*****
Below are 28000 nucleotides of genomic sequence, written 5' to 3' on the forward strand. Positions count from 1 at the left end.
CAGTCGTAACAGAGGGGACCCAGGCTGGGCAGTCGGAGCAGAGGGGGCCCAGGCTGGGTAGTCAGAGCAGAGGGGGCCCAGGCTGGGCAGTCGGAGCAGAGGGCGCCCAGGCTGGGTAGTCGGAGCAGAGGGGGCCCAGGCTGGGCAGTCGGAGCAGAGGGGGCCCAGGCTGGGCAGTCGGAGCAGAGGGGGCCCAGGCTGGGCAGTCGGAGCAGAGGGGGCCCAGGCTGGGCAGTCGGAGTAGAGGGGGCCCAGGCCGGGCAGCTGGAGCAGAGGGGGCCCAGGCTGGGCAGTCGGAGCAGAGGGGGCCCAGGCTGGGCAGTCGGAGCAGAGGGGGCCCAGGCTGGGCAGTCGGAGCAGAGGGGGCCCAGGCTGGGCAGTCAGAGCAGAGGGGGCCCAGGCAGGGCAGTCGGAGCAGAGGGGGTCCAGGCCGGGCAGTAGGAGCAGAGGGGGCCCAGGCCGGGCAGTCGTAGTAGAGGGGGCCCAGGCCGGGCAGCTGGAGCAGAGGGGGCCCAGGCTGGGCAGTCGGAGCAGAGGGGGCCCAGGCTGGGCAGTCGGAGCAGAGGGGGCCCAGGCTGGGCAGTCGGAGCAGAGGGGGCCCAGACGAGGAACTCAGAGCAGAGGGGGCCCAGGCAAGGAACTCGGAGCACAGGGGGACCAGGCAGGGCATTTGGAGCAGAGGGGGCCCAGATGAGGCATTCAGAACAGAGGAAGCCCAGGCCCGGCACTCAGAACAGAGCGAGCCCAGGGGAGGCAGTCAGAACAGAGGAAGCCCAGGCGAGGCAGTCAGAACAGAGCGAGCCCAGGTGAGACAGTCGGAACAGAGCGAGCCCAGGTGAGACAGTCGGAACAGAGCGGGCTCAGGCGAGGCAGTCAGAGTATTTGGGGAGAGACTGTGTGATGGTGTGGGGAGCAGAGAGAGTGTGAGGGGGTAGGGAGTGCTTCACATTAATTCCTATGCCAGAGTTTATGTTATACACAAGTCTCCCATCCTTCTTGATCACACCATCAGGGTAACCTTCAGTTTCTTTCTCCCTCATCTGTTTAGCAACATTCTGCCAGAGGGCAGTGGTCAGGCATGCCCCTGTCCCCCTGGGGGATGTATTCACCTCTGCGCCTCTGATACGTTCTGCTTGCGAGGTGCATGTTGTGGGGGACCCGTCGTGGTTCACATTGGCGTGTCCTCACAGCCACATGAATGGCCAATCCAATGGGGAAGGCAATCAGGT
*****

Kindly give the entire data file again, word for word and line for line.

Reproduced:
Below are 28000 nucleotides of genomic sequence, written 5' to 3' on the forward strand. Positions count from 1 at the left end.
CAGTCGTAACAGAGGGGACCCAGGCTGGGCAGTCGGAGCAGAGGGGGCCCAGGCTGGGTAGTCAGAGCAGAGGGGGCCCAGGCTGGGCAGTCGGAGCAGAGGGCGCCCAGGCTGGGTAGTCGGAGCAGAGGGGGCCCAGGCTGGGCAGTCGGAGCAGAGGGGGCCCAGGCTGGGCAGTCGGAGCAGAGGGGGCCCAGGCTGGGCAGTCGGAGCAGAGGGGGCCCAGGCTGGGCAGTCGGAGTAGAGGGGGCCCAGGCCGGGCAGCTGGAGCAGAGGGGGCCCAGGCTGGGCAGTCGGAGCAGAGGGGGCCCAGGCTGGGCAGTCGGAGCAGAGGGGGCCCAGGCTGGGCAGTCGGAGCAGAGGGGGCCCAGGCTGGGCAGTCAGAGCAGAGGGGGCCCAGGCAGGGCAGTCGGAGCAGAGGGGGTCCAGGCCGGGCAGTAGGAGCAGAGGGGGCCCAGGCCGGGCAGTCGTAGTAGAGGGGGCCCAGGCCGGGCAGCTGGAGCAGAGGGGGCCCAGGCTGGGCAGTCGGAGCAGAGGGGGCCCAGGCTGGGCAGTCGGAGCAGAGGGGGCCCAGGCTGGGCAGTCGGAGCAGAGGGGGCCCAGACGAGGAACTCAGAGCAGAGGGGGCCCAGGCAAGGAACTCGGAGCACAGGGGGACCAGGCAGGGCATTTGGAGCAGAGGGGGCCCAGATGAGGCATTCAGAACAGAGGAAGCCCAGGCCCGGCACTCAGAACAGAGCGAGCCCAGGGGAGGCAGTCAGAACAGAGGAAGCCCAGGCGAGGCAGTCAGAACAGAGCGAGCCCAGGTGAGACAGTCGGAACAGAGCGAGCCCAGGTGAGACAGTCGGAACAGAGCGGGCTCAGGCGAGGCAGTCAGAGTATTTGGGGAGAGACTGTGTGATGGTGTGGGGAGCAGAGAGAGTGTGAGGGGGTAGGGAGTGCTTCACATTAATTCCTATGCCAGAGTTTATGTTATACACAAGTCTCCCATCCTTCTTGATCACACCATCAGGGTAACCTTCAGTTTCTTTCTCCCTCATCTGTTTAGCAACATTCTGCCAGAGGGCAGTGGTCAGGCATGCCCCTGTCCCCCTGGGGGATGTATTCACCTCTGCGCCTCTGATACGTTCTGCTTGCGAGGTGCATGTTGTGGGGGACCCGTCGTGGTTCACATTGGCGTGTCCTCACAGCCACATGAATGGCCAATCCAATGGGGAAGGCAATCAGGT